(Bloomberg) -- Investors are worried that political upheaval in Italy will derail euro-area economic growth.
Concerns over the new populist government’s euro-skeptic tendencies and budget-busting spending plans prompted a slide in sentiment among financial-market participants, according to a survey by Sentix. Expectations for the euro-area economy dropped to the lowest since August 2012, when the region was embroiled in a debt crisis that threatened to break up the bloc.
“The new government in Italy is giving investors fears for the euro zone,” Sentix said. While U.S. tariffs on steel and aluminum are “also having a negative impact” it added that those concerns “seem to be even lower than those before the government in Rome reopened the euro crisis. Either way, investors expect a serious slowdown in growth.”
Italian government bonds slid and yields surged last week amid alarm over a constitutional crisis after President Sergio Mattarella rejected a finance minister critical of the euro. While markets calmed somewhat after the parties tweaked their proposal to form a government, investors are worried that plans to challenge European Union fiscal rules could lead to a showdown further down the road.
What Our Economists Say“Discontent drove Greece toward populism, now Italy is shifting to political extremes. Where else have economic conditions failed to satisfy? Cyprus, France, Lithuania, Portugal and Spain stand out.”
-- David Powell and Jamie Murray, Bloomberg Economics. Click to see their EURO-AREA INSIGHT.
The conflict comes at a crucial time for the euro area, with economic growth apparently slowing. Weaker economic activity combined with declining confidence will complicate the task of the European Central Bank, which is scheduled to meet next week to discuss when it might be able to halt its bond-buying program.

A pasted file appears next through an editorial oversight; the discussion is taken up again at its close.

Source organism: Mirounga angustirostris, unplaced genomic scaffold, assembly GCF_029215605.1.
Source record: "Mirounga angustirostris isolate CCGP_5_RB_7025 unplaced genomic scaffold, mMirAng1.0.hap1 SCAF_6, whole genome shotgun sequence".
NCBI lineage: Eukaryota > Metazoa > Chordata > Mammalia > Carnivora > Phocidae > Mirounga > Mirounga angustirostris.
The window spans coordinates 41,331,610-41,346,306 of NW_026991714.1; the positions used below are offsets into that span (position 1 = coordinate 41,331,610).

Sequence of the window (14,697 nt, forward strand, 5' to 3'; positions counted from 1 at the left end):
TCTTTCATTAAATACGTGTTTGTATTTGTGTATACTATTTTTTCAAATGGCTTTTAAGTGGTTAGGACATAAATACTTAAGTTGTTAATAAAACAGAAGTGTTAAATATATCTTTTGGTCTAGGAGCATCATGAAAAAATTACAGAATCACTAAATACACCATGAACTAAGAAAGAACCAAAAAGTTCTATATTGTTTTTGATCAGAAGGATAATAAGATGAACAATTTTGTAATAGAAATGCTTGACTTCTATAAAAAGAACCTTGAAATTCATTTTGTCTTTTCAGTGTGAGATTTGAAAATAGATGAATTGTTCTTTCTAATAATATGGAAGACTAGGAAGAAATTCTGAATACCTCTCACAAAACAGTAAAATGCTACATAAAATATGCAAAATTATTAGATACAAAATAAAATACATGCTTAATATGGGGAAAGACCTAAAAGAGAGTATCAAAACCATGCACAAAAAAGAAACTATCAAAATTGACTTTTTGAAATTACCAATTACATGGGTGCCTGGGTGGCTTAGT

Momentum worldwide has been cooling in recent months. A global Purchasing Managers’ Index on Friday indicated the second quarter of 2018 will see weaker growth than the first.
The Sentix survey showed that expectations for Germany, the euro zone’s largest economy, also slid to the lowest since August 2012. While record-low unemployment is supporting the nation’s domestic consumption, exports are under pressure.
“Germany seems particularly vulnerable to an expansion of trade disputes with the U.S.,” Sentix said. “The German economy, which seemed invulnerable at the beginning of the year, is now facing a relatively rough headwind.”
German Finance Minister Olaf Scholz told reporters ahead of a Group of Seven meeting of finance chiefs over the weekend that unilateral tariffs imposed by the U.S. are “wrong, and -- from my point of view -- also illegal.”
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